Film Review: Spectre


Latest James Bond instalment Spectre is a competent and entertaining addition to the series. Perhaps most exciting of all is the possibilities the film affords.

A message from the past sends James Bond on a mission to uncover a sinister organisation. As Bond tries to get to the man at the root of the organisation, M is battling to save MI6 in London…

Sam Mendes’ second Bond film Spectre sees many of the stylistic devices as its predecessor Skyfall. However, there are also marked differences in this latest instalment of the franchise. Known for their spectacular pre-credits sequences, Spectre comes up short in this regard. Whilst the setting is ripe with potential, the sequence itself is rather lacklustre. It is only as the film progresses that the reasoning behind this becomes clear.

Spectre follows the usual Bond pattern of a mission leading the protagonist to exotic locales in dangerous circumstances. All the hallmarks of Bond are present; the gadgets, the stunts, the beautiful women. Yet Spectre feels slightly different from other Bond films in the Daniel Craig oeuvre.

The last three Bond films seemed to concentrate on building the character of the protagonist, with Skyfall in particular focussing on the man and not the mission. Spectre continues this trend to a certain extent, with weight on the decisions made by Bond. However, the film is much more about building a suitable adversary for the spy. Harking back to earlier films in the Bond franchise, Spectre delivers an antagonist worthy of Bond.

There seems also to be a conscious homage to the Bond franchise with almost overt references to From Russia With Love, The Living Daylights, For Your Eyes Only and others by way of action sequence. The score and theme of Spectre are a bit disappointing, but there is some nice camera work in the film’s opening.

Daniel Craig reprises his role with the same emphasis on physicality. Ralph Fiennes’ delivery is good, whilst Lea Seydoux preforms well in an interesting role. Monica Bellucci is underused, but Christoph Waltz is as compelling as ever.

Not an outstanding Bond film, Spectre nevertheless is a fitting follow up to Skyfall. Furthermore, it offers two enticing possibilities as to what may come next.

Film Review: The Tourist

The Tourist is not a good movie. What it promises with its attractive cast and glamorous locations, it fails to deliver with ludicrous plotting and a lack of suspense when it is really needed.

Frank, an American tourist, meets the beautiful Elise while on a train to Venice. She encourages Frank to spend time with her, but little does he realise that she is trying to throw police off the scent of her most-wanted beau. Frank’s life is put in danger, as he is pulled further into Elise’s world…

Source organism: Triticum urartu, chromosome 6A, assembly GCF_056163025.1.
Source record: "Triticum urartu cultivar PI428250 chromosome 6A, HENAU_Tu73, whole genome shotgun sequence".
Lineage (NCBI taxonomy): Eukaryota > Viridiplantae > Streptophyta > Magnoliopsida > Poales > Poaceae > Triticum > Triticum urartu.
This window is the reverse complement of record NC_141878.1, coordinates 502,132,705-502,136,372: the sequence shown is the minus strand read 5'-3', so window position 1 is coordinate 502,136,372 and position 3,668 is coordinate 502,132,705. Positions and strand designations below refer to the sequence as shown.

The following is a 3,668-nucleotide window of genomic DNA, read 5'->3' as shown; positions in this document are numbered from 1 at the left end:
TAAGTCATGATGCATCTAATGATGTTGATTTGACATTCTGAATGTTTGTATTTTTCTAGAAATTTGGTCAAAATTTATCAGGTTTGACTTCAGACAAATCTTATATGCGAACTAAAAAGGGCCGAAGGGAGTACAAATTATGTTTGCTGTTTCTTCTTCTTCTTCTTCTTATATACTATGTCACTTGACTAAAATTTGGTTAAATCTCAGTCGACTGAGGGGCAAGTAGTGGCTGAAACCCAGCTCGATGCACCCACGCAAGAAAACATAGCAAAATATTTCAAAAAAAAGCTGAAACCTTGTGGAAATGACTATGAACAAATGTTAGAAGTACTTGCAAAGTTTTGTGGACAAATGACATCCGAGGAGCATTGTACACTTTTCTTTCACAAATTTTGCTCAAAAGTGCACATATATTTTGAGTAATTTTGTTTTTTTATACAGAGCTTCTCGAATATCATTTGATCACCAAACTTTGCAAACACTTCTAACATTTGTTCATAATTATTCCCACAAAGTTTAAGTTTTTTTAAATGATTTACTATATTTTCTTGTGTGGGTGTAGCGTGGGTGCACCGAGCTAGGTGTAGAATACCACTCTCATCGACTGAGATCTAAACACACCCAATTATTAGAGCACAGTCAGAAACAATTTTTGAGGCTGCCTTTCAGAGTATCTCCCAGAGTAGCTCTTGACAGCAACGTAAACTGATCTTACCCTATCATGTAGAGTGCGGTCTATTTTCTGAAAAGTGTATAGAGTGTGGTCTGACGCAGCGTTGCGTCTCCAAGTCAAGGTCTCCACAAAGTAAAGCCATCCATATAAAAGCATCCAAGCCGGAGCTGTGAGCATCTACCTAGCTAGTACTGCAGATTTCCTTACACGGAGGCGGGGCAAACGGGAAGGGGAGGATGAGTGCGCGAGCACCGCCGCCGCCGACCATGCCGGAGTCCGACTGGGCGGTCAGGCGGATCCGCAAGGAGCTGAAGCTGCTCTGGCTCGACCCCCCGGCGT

The Tourist seemingly attempts a cross between a James Bond film and a Hitchcockian thriller. Sadly, Florian Henckel von Donnersmarck’s film gets close to neither. Whilst the initial premise calls for a suspension of disbelief, by the end of the film any attempt at verisimilitude is entirely thrown overboard. The NeverEnding Story looks like a slice of gritty realism in comparison to The Tourist.

There are a number of narrative twists in The Tourist. These become ever more incredulous as the film goes on. The idea of Elise apparently fooling the police by sitting with someone who looks like the man they are after is riddled with holes. The wanted man, Alex, has only been missing two years, so it is questionable why the police think his appearance would have changed so much. Unfortunately, with each twist the story becomes more farcical, finishing with a conclusion that is highly problematic and unconvincing, to say the least.

Furthermore, The Tourist lacks the charm that could have made all the plot holes more forgivable. The small attempts at humour fall flat, and there is a lack of tension in the action sequences. There is never any really sense of danger for the protagonists, thus the boat and rooftop chases seem tame as a result. The Tourist fails to build momentum when it is needed; the ball scene feels less like a climax given all the twists and turns.

The characters featured in the film are not especially believable, or convincing in their behaviour. Although Elise is beautiful, there is never the indication that her and Frank really click. There is not much time donated to their initial conversations, so it is hard to see why Frank would risk his life for someone he happened to meet on a train. Shaw, meanwhile, is the hammiest of villains, thanks to some lazy writing.

Johnny Depp and Angelina Jolie are both good actors, yet lack chemistry in The Tourist. Given the script, it is surprising that either one of them signed on to star in the film. Jolie is very attractive, but the constant head-turning and fawning in The Tourist is both unrealistic and tiresome. Perhaps the only bright spark in the entire film is the appearance of Timothy Dalton in a small role. The Tourist, nevertheless, is a long way from The Living Daylights.

Even die-hard fans of Johnny Depp and Angelina Jolie will be hard pushed to describe The Tourist as a decent watch, or a good career choice by either of the leads. A disappointing film.